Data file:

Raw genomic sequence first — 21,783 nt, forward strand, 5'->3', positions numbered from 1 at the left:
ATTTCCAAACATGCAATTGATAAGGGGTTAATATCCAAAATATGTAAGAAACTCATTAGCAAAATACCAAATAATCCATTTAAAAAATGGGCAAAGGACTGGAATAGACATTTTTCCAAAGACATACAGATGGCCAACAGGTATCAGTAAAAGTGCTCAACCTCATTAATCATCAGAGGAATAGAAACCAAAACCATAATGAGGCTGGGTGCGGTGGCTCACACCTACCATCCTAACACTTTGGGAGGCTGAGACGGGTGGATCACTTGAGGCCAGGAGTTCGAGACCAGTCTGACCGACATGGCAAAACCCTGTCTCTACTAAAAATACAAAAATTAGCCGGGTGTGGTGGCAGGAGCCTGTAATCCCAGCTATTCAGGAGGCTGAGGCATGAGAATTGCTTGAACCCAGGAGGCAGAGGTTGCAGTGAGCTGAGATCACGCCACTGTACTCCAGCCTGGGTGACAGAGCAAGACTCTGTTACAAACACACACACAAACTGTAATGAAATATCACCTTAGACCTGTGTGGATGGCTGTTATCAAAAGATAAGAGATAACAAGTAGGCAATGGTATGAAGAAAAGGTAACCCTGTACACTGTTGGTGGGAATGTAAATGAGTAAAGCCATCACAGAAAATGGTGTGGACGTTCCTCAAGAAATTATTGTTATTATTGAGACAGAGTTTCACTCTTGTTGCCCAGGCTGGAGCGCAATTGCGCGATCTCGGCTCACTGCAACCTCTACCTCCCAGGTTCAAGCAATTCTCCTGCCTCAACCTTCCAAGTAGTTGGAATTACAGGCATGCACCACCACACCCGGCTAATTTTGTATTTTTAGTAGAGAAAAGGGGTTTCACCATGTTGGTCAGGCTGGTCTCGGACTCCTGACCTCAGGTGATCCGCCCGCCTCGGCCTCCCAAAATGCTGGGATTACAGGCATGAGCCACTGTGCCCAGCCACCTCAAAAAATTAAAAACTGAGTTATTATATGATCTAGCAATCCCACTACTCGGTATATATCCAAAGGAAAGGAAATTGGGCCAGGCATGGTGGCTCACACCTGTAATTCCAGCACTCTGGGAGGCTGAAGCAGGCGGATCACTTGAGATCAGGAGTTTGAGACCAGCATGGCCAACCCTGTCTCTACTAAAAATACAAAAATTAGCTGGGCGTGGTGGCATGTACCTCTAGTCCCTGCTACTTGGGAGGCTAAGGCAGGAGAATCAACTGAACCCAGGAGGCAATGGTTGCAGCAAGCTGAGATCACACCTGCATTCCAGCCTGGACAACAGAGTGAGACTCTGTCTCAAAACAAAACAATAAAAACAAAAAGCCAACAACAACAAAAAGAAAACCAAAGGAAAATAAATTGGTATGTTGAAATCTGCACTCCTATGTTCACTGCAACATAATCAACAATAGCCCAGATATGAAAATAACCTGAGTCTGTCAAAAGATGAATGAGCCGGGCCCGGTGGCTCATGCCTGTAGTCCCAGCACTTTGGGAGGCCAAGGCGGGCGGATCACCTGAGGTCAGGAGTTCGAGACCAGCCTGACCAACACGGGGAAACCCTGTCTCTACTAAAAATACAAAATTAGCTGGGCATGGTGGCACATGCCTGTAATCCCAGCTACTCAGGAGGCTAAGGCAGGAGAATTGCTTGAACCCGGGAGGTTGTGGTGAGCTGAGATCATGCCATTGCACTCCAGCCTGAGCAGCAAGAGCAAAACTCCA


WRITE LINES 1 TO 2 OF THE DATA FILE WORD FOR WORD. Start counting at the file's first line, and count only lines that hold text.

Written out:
Raw genomic sequence first — 21,783 nt, forward strand, 5'->3', positions numbered from 1 at the left:
ATTTCCAAACATGCAATTGATAAGGGGTTAATATCCAAAATATGTAAGAAACTCATTAGCAAAATACCAAATAATCCATTTAAAAAATGGGCAAAGGACTGGAATAGACATTTTTCCAAAGACATACAGATGGCCAACAGGTATCAGTAAAAGTGCTCAACCTCATTAATCATCAGAGGAATAGAAACCAAAACCATAATGAGGCTGGGTGCGGTGGCTCACACCTACCATCCTAACACTTTGGGAGGCTGAGACGGGTGGATCACTTGAGGCCAGGAGTTCGAGACCAGTCTGACCGACATGGCAAAACCCTGTCTCTACTAAAAATACAAAAATTAGCCGGGTGTGGTGGCAGGAGCCTGTAATCCCAGCTATTCAGGAGGCTGAGGCATGAGAATTGCTTGAACCCAGGAGGCAGAGGTTGCAGTGAGCTGAGATCACGCCACTGTACTCCAGCCTGGGTGACAGAGCAAGACTCTGTTACAAACACACACACAAACTGTAATGAAATATCACCTTAGACCTGTGTGGATGGCTGTTATCAAAAGATAAGAGATAACAAGTAGGCAATGGTATGAAGAAAAGGTAACCCTGTACACTGTTGGTGGGAATGTAAATGAGTAAAGCCATCACAGAAAATGGTGTGGACGTTCCTCAAGAAATTATTGTTATTATTGAGACAGAGTTTCACTCTTGTTGCCCAGGCTGGAGCGCAATTGCGCGATCTCGGCTCACTGCAACCTCTACCTCCCAGGTTCAAGCAATTCTCCTGCCTCAACCTTCCAAGTAGTTGGAATTACAGGCATGCACCACCACACCCGGCTAATTTTGTATTTTTAGTAGAGAAAAGGGGTTTCACCATGTTGGTCAGGCTGGTCTCGGACTCCTGACCTCAGGTGATCCGCCCGCCTCGGCCTCCCAAAATGCTGGGATTACAGGCATGAGCCACTGTGCCCAGCCACCTCAAAAAATTAAAAACTGAGTTATTATATGATCTAGCAATCCCACTACTCGGTATATATCCAAAGGAAAGGAAATTGGGCCAGGCATGGTGGCTCACACCTGTAATTCCAGCACTCTGGGAGGCTGAAGCAGGCGGATCACTTGAGATCAGGAGTTTGAGACCAGCATGGCCAACCCTGTCTCTACTAAAAATACAAAAATTAGCTGGGCGTGGTGGCATGTACCTCTAGTCCCTGCTACTTGGGAGGCTAAGGCAGGAGAATCAACTGAACCCAGGAGGCAATGGTTGCAGCAAGCTGAGATCACACCTGCATTCCAGCCTGGACAACAGAGTGAGACTCTGTCTCAAAACAAAACAATAAAAACAAAAAGCCAACAACAACAAAAAGAAAACCAAAGGAAAATAAATTGGTATGTTGAAATCTGCACTCCTATGTTCACTGCAACATAATCAACAATAGCCCAGATATGAAAATAACCTGAGTCTGTCAAAAGATGAATGAGCCGGGCCCGGTGGCTCATGCCTGTAGTCCCAGCACTTTGGGAGGCCAAGGCGGGCGGATCACCTGAGGTCAGGAGTTCGAGACCAGCCTGACCAACACGGGGAAACCCTGTCTCTACTAAAAATACAAAATTAGCTGGGCATGGTGGCACATGCCTGTAATCCCAGCTACTCAGGAGGCTAAGGCAGGAGAATTGCTTGAACCCGGGAGGTTGTGGTGAGCTGAGATCATGCCATTGCACTCCAGCCTGAGCAGCAAGAGCAAAACTCCA